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Working with Words: Tiffany Tsao

Read Monday, 13 May 2019

Tiffany Tsao is a Sydney-based novelist and translator. She shared the annoying adage about translating that makes her grit her teeth … and reminisced about earthworm centrefolds and torching her PhD.

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What was the first piece of writing that made you laugh or cry?

Photograph of writer and translator Tiffany Tsao

I don’t remember, but I do recall the first piece of writing that made me wince, not because it was painful to read but because it was a graphic description of pain. It was the opening of Michel Foucault’s Discipline and Punish (Alan Sheridan’s translation) in which Foucault collates eyewitness accounts of the partially botched execution of Robert-François Damiens for attempted regicide.

Oh wait, sorry – I do remember the first piece of writing that made me laugh. It was a Garfield comic strip with the punchline, ‘I hate Mondays’.

Did you write during your childhood and during your teenage years? What did you write about?

I definitely wrote during my childhood and all through my teenage years. The subject matter of my pre-preteen work was various: alien animals escaping a sadistic intergalactic zoo via spaceship; a horror story that I was very proud of until I realised that Edgar Allan Poe had plagiarised me 150 years earlier with ‘The Pit and the Pendulum’. You know. The usual.

What day jobs have you held throughout your life, and how have those experiences influenced your writing?

Thanks to my past life as a natural history store employee, human skulls bought in bulk via eBay make an appearance in every scene I write and translate.

I used to be a literary scholar, but I quit in 2014. The break-up with academia was messy and they took my toaster, but the joke’s on them: I kept my PhD in English literature and the flames from torching my certificate produced the most sumptuous grilled English muffin that has ever crossed my palate.

While getting my doctorate I worked as a teaching assistant at UC Berkeley. I also worked part-time in a natural history store where my tasks included pinning insects, sorting animal baculae (the fancy term for penis bones) and cleaning human skulls which we bought in bulk from China via eBay from a man named Kevin.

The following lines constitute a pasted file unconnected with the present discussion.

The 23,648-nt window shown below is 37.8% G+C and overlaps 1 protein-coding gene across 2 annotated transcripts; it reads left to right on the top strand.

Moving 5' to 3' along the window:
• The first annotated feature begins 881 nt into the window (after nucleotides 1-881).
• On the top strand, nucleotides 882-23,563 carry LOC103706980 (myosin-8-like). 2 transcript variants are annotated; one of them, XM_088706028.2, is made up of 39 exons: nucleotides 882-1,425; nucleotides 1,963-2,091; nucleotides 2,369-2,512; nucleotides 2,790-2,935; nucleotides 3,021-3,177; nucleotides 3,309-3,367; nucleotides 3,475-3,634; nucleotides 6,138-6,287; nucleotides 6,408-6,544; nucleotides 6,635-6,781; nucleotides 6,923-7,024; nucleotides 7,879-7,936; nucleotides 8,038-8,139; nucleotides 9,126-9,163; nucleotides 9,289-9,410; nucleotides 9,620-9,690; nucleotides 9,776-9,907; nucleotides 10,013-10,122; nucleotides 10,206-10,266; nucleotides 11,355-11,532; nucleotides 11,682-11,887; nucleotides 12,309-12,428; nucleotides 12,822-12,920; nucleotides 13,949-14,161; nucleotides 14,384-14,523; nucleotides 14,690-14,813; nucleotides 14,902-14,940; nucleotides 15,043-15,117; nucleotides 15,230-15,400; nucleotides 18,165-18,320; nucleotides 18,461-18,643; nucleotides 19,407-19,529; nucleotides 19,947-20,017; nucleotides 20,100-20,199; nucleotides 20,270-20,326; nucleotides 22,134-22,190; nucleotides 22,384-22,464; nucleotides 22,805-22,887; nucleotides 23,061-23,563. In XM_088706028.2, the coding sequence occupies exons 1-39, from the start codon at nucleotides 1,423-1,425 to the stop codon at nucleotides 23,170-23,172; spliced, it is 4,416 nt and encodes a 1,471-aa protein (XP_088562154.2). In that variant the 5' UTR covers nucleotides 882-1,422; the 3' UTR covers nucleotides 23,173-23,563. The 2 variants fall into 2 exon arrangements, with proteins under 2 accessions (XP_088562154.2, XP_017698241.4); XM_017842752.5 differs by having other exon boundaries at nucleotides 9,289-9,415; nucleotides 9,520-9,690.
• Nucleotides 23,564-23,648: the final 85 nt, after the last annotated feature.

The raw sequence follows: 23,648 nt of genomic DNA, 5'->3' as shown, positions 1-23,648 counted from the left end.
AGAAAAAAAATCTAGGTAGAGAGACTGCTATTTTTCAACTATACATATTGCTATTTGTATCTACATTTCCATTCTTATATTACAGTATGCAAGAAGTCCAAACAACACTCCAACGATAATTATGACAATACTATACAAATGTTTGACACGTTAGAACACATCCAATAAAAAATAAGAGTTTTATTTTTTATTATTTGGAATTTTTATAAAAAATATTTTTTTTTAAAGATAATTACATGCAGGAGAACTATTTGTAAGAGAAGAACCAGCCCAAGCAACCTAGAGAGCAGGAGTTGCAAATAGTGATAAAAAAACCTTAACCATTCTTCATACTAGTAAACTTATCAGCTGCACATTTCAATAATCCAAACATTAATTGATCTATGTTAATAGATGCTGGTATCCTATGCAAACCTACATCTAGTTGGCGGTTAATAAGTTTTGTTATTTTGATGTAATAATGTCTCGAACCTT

Thanks to my past life as an academic, I tend to translate and write as if scholars and students will someday analyse every single word – in short, with great rigour, but also presumption.

Thanks to my past life as a natural history store employee, human skulls bought in bulk via eBay make an appearance in every scene I write and translate.

If you weren’t writing and translating, what do you think you’d be doing instead?

Cover image of the poetry collection, 'Sergius Seeks Bacchus'

I would probably be an entomologist. Insects are very cool. Unfortunately they seem to be experiencing a human-induced apocalpyse, and about this I am extremely depressed.

What’s the best (or worst) advice you’ve received about writing or translating?

Regarding the worst advice I’ve received about translating, there’s an old adage about translation whose origins are murky: ‘translation is like a woman – if beautiful it cannot be faithful, and if faithful it cannot be beautiful’. It is offensive on multiple levels and I grit my teeth every time someone regales me with it.

Which classic book, or classic translation, do you consider overrated? Or which obscure, unsung gem do you think is underrated?

My favourite underrated obscure, unsung gem is the translation of Norman Erikson Pasaribu’s brilliant poetry collection, Sergius Mencari Bacchus, produced by my predecessor, Tiffany Tsao, whose life I was forced to take over and whose work I was forced to take credit for upon her untimely death. It was very tragic. Death by disco always is.

Do you have any strange writing habits, customs or superstitions?

Of course not. Why would you ask that? Who told you? They only look like toenail clippings.

Have you written or published anything in the past that you now wish you could go back and change?

I regret writing my field guide to flying earthworms complete with provocative centrefolds of selected species. I realise now that the world was not ready for its titillating content.

Which artist, author, translator or fictional character would you most like to have dinner with? 

*removes tongue from cheek* Norman Erikson Pasaribu, whose poetry I’ve translated and who is translating the Indonesian edition of my novel, Under Your Wings. I’d also invite Leopold Adi Surya, who is both a writer and graphic designer. (The illustration of the Giramondo edition of Sergius Seeks Bacchus is his.) My reason for being unadventurous: I’m an introvert at heart and most enjoy eating dinner with friends. I’m happy to observe from afar the people whose work I admire or about whom I’m curious.

Tiffany is currently translating a novel by Dee Lestari and a short-story collection by Norman Erikson Pasaribu. She’s also writing the third and final installment of her Oddfits fantasy series and conceptualising a new stand-alone novel. Sergius Seeks Bacchus is published by Giramondo.


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The Wheeler Centre acknowledges the Wurundjeri Woi Wurrung people of the Kulin Nation as the traditional owners of the land on which we work. We pay our respects to the people of the Kulin Nation and all Aboriginal and Torres Strait Islander Elders, past and present.